ONE of the nation's most distinguished elder statesmen has said he was repeatedly overlooked for the role of Welsh Secretary because he speaks Welsh.
Sir Wyn Roberts, now Lord Roberts of Conwy, served as the Conservatives' Welsh Minister of State under four Secretaries of State between 1987 and 1994.
But in a TV interview to be broadcast on Thursday, he said his bilingualism left him sidelined from the nation's top political job of the time by the Tory Party's hierarchy.
Giving his own perspective on the situation to ITV1Wales' Waterfront programme, he said, "If a person speaks a language that you don't know and so on, it does tend to segregate him."
Lord Roberts, originally from Talyfan in North Wales, has had a long involvement in Welsh affairs and has often described the 1993 Welsh Language Act as his proudest achievement.
Prior to entering politics he had been a member of the Eisteddfod's Gorsedd institution and was Welsh-language programme producer for ITV1Wales forerunner TWW. At 75, he has just been re-appointed as the Conservative spokesman on Wales in the House of Lords.
Political opponents last night rounded on the comments as indicative of the then-Conservative Government's attitude to Welsh matters.
Dai Lloyd, Plaid Cymru South Wales West AM, said, "The Tory high command have never understood Wales. They led the No campaign against devolution and have been consistent in their opposition to the new Senedd.
"The Conservatives are an anti-Welsh party. I am not in a position to contribute on Sir Wyn Roberts' attributes; obviously he belongs to an era of pre-devolution Wales.
"Now it is more suitable time to look to the future with a Senedd, and support for a Parliament with full powers is gaining ground, despite the efforts of the Conservatives."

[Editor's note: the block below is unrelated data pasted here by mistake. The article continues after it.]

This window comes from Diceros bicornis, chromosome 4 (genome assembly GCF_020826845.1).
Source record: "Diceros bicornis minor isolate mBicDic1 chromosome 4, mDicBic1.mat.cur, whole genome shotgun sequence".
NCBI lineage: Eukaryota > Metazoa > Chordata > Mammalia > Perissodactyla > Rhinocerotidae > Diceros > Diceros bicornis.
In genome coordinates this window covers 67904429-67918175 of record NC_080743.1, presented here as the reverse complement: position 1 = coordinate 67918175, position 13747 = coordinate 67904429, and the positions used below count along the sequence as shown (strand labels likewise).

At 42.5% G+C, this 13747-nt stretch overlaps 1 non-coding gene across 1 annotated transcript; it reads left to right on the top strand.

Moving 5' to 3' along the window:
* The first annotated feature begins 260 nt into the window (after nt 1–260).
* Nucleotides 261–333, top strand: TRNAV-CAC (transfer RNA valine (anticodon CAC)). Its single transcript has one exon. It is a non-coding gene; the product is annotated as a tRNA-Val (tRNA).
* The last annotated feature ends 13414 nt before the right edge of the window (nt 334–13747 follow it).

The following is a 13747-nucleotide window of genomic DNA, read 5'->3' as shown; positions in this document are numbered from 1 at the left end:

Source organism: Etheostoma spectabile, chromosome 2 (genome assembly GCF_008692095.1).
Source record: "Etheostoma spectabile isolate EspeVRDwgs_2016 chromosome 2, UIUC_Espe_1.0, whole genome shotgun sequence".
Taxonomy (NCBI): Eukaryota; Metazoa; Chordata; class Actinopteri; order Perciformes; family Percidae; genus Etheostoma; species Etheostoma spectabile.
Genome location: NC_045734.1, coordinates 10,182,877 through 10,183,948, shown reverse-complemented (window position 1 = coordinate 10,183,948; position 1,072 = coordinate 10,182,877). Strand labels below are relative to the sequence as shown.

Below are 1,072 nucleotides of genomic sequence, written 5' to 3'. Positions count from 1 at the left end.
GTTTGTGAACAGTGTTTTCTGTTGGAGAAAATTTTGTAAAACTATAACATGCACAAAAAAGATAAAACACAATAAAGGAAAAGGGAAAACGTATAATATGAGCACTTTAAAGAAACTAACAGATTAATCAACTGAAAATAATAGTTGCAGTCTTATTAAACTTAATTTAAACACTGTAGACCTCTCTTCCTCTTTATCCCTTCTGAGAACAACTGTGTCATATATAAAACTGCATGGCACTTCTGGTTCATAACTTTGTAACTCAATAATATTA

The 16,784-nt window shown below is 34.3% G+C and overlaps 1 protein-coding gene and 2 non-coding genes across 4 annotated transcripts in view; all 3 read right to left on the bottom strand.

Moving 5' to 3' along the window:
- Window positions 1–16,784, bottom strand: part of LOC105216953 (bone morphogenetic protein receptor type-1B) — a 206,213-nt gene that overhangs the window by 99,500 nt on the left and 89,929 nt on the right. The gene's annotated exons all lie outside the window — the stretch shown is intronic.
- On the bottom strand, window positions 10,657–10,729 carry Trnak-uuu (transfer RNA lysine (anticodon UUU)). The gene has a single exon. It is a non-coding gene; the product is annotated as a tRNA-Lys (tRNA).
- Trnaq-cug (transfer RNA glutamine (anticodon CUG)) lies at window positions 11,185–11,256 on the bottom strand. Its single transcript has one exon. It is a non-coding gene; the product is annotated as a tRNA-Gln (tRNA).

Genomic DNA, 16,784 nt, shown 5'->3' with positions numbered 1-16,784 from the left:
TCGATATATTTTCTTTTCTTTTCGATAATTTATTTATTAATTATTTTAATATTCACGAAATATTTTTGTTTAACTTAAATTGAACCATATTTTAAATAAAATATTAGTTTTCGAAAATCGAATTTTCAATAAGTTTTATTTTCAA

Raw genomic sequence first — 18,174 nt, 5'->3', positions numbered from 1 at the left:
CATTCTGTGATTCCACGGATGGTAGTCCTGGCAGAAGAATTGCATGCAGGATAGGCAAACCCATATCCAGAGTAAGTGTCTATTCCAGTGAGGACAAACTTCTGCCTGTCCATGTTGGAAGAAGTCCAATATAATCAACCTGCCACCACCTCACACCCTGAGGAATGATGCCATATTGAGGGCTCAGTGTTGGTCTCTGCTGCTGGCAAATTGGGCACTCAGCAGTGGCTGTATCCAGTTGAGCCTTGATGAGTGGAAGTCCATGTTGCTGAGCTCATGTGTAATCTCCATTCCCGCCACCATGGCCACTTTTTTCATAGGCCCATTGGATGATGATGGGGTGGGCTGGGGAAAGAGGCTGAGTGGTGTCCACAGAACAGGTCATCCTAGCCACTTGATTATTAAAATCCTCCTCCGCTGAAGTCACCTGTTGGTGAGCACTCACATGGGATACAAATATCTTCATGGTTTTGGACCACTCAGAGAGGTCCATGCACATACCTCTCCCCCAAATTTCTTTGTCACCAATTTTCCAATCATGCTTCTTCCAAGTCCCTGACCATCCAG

Meanwhile Dai Smith, professor of Welsh cultural history at the University of Wales, Swansea, described the claim as unusual.
"If this is true, the Conservative Party must be the only public institution in Wales in which this kind of thing happens - the opposite is usually the case," he said.
And last night Lisa Francis, the Conservatives' Assembly spokeswoman on culture and Welsh language, said she was saddened by the revelation.
"I find it extraordinary if that's the reason. I should have thought that having someone who spoke the Welsh language is an asset.
"I think it's a bit sad. I like to think we've moved on quite a lot since then, and that kind of decision wouldn't be made today."
Elsewhere in the interview Lord Roberts heaped praise on the first Welsh Secretary he served under - Nicholas Edwards (now Lord Crickhowell) - although he was less complimentary of his last boss, John Redwood.
"You require a lot of common sense in politics," he said. "I think he betrayed a lack of it when he stood beside me and tried to mime the national anthem."
As Minister of State for Wales at the time, he also questioned Prince Charles' decision to give the infamous 1994 interview with Jonathan Dimbleby where he admitted adultery.
And he gave a critical appraisal of the Prince's future, saying that he fitted into a UK tradition of having "all sorts of monarchs".
"It's part of the monarchical tradition that he should inherit the throne at the right time," he said.
"And he's done a great deal for Wales, as we know, and we've had all sorts of monarchs, haven't we, in this country over time, and I think that Prince Charles fits into that tradition."
The full interview will be shown on ITV1Wales' Waterfront on Thursday at 11.30pm.
Wyn Roberts - a long life in politics
LORD ROBERTS of Conwy was one of the longest-serving of Margaret Thatcher's ministers, spending a total of 15 years at the Welsh Office in various roles.
Wyn Roberts' ministerial career got off to a bumpy start in 1979 when Mrs Thatcher's decision to break an election promise to set up a Welsh-language television channel was swiftly reversed in the face of a threatened fast by Gwynfor Evans. The Harrow and Oxford-educated politician served four Welsh Secretaries as their Minister of State - Nicholas Edwards, Peter Walker, David Hunt and John Redwood.
He counts his proudest achievement as the 1993 Welsh Language Act.